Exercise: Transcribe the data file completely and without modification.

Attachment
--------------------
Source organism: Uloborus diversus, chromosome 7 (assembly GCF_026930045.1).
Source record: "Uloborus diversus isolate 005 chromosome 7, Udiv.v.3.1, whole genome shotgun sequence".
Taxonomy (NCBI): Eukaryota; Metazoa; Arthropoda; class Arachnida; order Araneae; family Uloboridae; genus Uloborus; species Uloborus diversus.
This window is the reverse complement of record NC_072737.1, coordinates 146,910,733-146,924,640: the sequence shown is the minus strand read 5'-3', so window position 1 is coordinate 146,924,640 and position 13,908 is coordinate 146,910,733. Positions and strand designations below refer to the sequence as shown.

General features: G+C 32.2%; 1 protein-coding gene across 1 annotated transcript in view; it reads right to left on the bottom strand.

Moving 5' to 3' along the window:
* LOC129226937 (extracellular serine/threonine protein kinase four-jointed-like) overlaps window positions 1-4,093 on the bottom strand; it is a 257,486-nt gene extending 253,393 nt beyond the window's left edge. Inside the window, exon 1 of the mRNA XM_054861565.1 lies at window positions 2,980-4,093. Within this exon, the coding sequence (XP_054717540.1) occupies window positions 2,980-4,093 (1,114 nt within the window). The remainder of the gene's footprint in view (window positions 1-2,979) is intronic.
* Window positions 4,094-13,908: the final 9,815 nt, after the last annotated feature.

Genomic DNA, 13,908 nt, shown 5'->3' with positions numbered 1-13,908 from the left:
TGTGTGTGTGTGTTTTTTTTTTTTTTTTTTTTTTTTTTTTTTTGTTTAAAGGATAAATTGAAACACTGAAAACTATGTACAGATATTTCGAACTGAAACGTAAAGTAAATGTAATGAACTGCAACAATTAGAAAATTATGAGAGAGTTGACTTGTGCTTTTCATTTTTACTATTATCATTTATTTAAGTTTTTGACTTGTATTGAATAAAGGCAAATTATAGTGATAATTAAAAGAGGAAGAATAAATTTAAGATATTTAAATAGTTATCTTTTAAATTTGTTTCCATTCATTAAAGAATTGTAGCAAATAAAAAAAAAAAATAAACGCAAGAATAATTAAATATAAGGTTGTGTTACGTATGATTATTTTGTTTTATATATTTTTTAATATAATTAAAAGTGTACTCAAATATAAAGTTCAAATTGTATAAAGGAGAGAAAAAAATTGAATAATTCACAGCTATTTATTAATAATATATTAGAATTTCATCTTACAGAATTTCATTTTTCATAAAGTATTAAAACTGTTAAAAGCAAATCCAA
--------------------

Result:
Source organism: Uloborus diversus, chromosome 7 (assembly GCF_026930045.1).
Source record: "Uloborus diversus isolate 005 chromosome 7, Udiv.v.3.1, whole genome shotgun sequence".
Taxonomy (NCBI): Eukaryota; Metazoa; Arthropoda; class Arachnida; order Araneae; family Uloboridae; genus Uloborus; species Uloborus diversus.
This window is the reverse complement of record NC_072737.1, coordinates 146,910,733-146,924,640: the sequence shown is the minus strand read 5'-3', so window position 1 is coordinate 146,924,640 and position 13,908 is coordinate 146,910,733. Positions and strand designations below refer to the sequence as shown.

General features: G+C 32.2%; 1 protein-coding gene across 1 annotated transcript in view; it reads right to left on the bottom strand.

Moving 5' to 3' along the window:
* LOC129226937 (extracellular serine/threonine protein kinase four-jointed-like) overlaps window positions 1-4,093 on the bottom strand; it is a 257,486-nt gene extending 253,393 nt beyond the window's left edge. Inside the window, exon 1 of the mRNA XM_054861565.1 lies at window positions 2,980-4,093. Within this exon, the coding sequence (XP_054717540.1) occupies window positions 2,980-4,093 (1,114 nt within the window). The remainder of the gene's footprint in view (window positions 1-2,979) is intronic.
* Window positions 4,094-13,908: the final 9,815 nt, after the last annotated feature.

Genomic DNA, 13,908 nt, shown 5'->3' with positions numbered 1-13,908 from the left:
TGTGTGTGTGTGTTTTTTTTTTTTTTTTTTTTTTTTTTTTTTTGTTTAAAGGATAAATTGAAACACTGAAAACTATGTACAGATATTTCGAACTGAAACGTAAAGTAAATGTAATGAACTGCAACAATTAGAAAATTATGAGAGAGTTGACTTGTGCTTTTCATTTTTACTATTATCATTTATTTAAGTTTTTGACTTGTATTGAATAAAGGCAAATTATAGTGATAATTAAAAGAGGAAGAATAAATTTAAGATATTTAAATAGTTATCTTTTAAATTTGTTTCCATTCATTAAAGAATTGTAGCAAATAAAAAAAAAAAATAAACGCAAGAATAATTAAATATAAGGTTGTGTTACGTATGATTATTTTGTTTTATATATTTTTTAATATAATTAAAAGTGTACTCAAATATAAAGTTCAAATTGTATAAAGGAGAGAAAAAAATTGAATAATTCACAGCTATTTATTAATAATATATTAGAATTTCATCTTACAGAATTTCATTTTTCATAAAGTATTAAAACTGTTAAAAGCAAATCCAA